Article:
Conversation with a seven-year-old old
She asked to come along when I offered to drop off the dry cleaning for her mother. It’s a short drive to Patterson Cleaners, a little over a mile—six or seven minutes each way.
Who would expect to cover topics ranging from scatological vocabulary to the origin of the species in less than fifteen minutes?
The conversation started out innocuously enough. I defaulted to the standard weekday afternoon starter, “What did you do in school today.”
The report on “Library,” “P.E.” and “the misplaced backpack” was proceeding apace, when a car blew through the Stop sign at the five-way intersection. I slammed on the brake and the word was out of my mouth before I could stop it, “Shit! Oh, I mean Shoot!” But it was too late.
The pronouncement was delivered calmly from the back seat, “That’s a bad word, Nana!”
“I know. I’m sorry. I never should have said that.” Pause. “Don’t you ever say it.”
Thoughtful silence. Then, “Can I ask you a question?” She always asks if she can ask a question, before asking it. And we always answer in the affirmative. This time I did not want to do so, but of course I said, “Sure. You can always ask me a question.”
Inevitably and not surprisingly, “What does ‘shit’ mean, anyway?”
Hmmm. “What does ‘shit’ mean? It means ‘poop,’ actually.”
An astonished giggle from the back seat.
“It means ‘poop’?” An incredulous tone, as though to say, That’s it? What’s the big deal?
“Pretty silly, huh?”
“Then why is it a bad word?”
“Hm. Good question. I guess because it’s a kind of nasty word that people think of as not being very nice. And when you use words that aren’t very nice, people think you’re not very nice.” I could feel the “don’t ever use this word” lecture getting out of hand. So again I defaulted, this time to one of my favorite topics: etymology.
“You know the real word for ‘poop’ is ‘feces.” Now what had possessed me to go off on this tangent?”
“Feces?” She repeated the pronunciation correctly; I resisted the temptation to tell her how to spell it.
“So then what’s the real word for ‘peepee’?”
“Ah, ‘peepee’? The real word for ‘peepee’ is ‘urine.’”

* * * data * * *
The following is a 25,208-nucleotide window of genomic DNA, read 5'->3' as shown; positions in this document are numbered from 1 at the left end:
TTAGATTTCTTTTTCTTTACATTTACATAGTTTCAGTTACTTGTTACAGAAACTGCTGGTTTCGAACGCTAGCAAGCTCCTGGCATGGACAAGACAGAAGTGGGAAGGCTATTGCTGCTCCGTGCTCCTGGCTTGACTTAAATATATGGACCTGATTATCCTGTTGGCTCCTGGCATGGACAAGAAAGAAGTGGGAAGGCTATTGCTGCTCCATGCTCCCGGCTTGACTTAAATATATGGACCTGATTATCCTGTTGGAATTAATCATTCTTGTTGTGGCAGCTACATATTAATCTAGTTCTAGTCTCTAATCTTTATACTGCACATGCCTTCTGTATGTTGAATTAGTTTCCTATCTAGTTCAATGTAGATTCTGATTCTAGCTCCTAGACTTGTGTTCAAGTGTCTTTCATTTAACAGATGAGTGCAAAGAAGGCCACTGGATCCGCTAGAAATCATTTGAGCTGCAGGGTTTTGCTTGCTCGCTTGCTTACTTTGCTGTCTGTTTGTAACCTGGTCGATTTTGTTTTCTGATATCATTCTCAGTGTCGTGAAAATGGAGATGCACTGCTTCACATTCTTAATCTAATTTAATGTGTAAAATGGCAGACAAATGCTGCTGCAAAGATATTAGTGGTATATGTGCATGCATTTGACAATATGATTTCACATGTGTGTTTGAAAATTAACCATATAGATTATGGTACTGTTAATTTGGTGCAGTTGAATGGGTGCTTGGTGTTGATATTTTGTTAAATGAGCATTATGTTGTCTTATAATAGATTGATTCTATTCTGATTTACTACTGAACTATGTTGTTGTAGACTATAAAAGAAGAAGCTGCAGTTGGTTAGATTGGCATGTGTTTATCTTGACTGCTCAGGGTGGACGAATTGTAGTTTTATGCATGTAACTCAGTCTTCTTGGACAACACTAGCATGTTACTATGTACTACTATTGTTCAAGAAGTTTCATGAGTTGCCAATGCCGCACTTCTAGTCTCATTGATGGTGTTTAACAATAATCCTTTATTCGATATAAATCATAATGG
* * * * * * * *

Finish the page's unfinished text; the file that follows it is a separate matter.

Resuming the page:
“Urine?” An incredulous chuckle, as if to say, Is this the best they could do?
More thoughtful silence.
Luckily, we had arrived at the dry cleaners. I parked right out front, opened the back door grabbed the overstuffed laundry bag. She undid her seatbelt buckle and came inside with me.
Soon enough though we were back in the car and headed back to her house.
“So, Nana, I have another question…”
Oh good grief, now where is she going? “You have another question? What is it?”
“What I’m wondering…. What I want to know is… Who were the first people? “
“Who were the first people?”
“I mean how did we get here? How did people get here… on Earth?” A brief pause. She was probably trying to figure out how to re-word the question so I could understand it. “How did the first people get to be on Earth?”
“Well, now that’s a complicated question…”
Luckily, it wasn’t such a complicated question because it seemed that her nine-year old sister already clued her in. “My sister said we used to be animals. She said scientists found bones of animals that turned into people.”
“Well, that’s sort of true. Scientists have been figuring this out for a long time.” I decided to skip the detail on Charles Darwin, The Origin of the Species, and the theory of natural selection. “They have collected bones of lots of animals that lived a long, long time ago. And when they studied these bones they realized that very, very slowly over many hundred of years certain animals began to change until eventually they became human begins. But it took a really long time. Thousands and thousands of years. Maybe millions.”
While she pondered this monologue full of too much information, I decided to work Adam and Eve into the narrative. Otherwise, what would happen when this topic came up in Sunday School?
“Now, you know, honey, in the Bible, God made the first man and woman in just one day, and the whole world in just six days. But some people think that’s a symbolic explanation… or that back then a day was really many thousands or millions of years…”
Silence from the back seat.
Maybe she was thinking.
Finally, “You know, Nana, they didn’t even give me a ring.”
“Who didn’t give you a ring?” (Who cares who didn’t give her the ring! I was off the hook for explaining the unexplainable.)
“The people in the dry cleaners. They always give me a ring when I go with Mommy.”
“Well, maybe they only give rings to girls who are with their mothers, and not with their grandmothers.”
A pause to process this disappointing news, and then…
“Nana, do you think a pumpkin is a fruit or a vegetable?”
“Hmmm. That’s a tough one. I’m not sure. Why are you asking?”
“Well, someone asked our teacher today, and she said ‘Let’s look it up!’ That’s her thing: look it up. So we looked it up. And guess what! If you ask a scientist, the scientist will say a pumpkin is a fruit. But if you ask a chef, the chef will say it’s a vegetable. So it’s kind of both!”
“That’s very good to know; thanks for telling me.”
At this point, we were just pulling up in front of her house.
She was out the door and inside in a flash. I followed. I was on tap to help with the dinner hour that evening. My daughter and her husband had to attend a school conference. He wasn’t home as yet. I was washing up a few stray dishes left in the sink while my daughter prepared the kids’ dinner.
The three girls all seemed busily engaged. The baby boy emptying the toy basket and crowing over each item in that preverbal language; he knows what he’s saying but to us it’s just cute sounds.
Then, suddenly another voice–drowning out his ca’s and uh’s–made and announcement from across the room:
“Guess what! ‘Shit’ means poop!”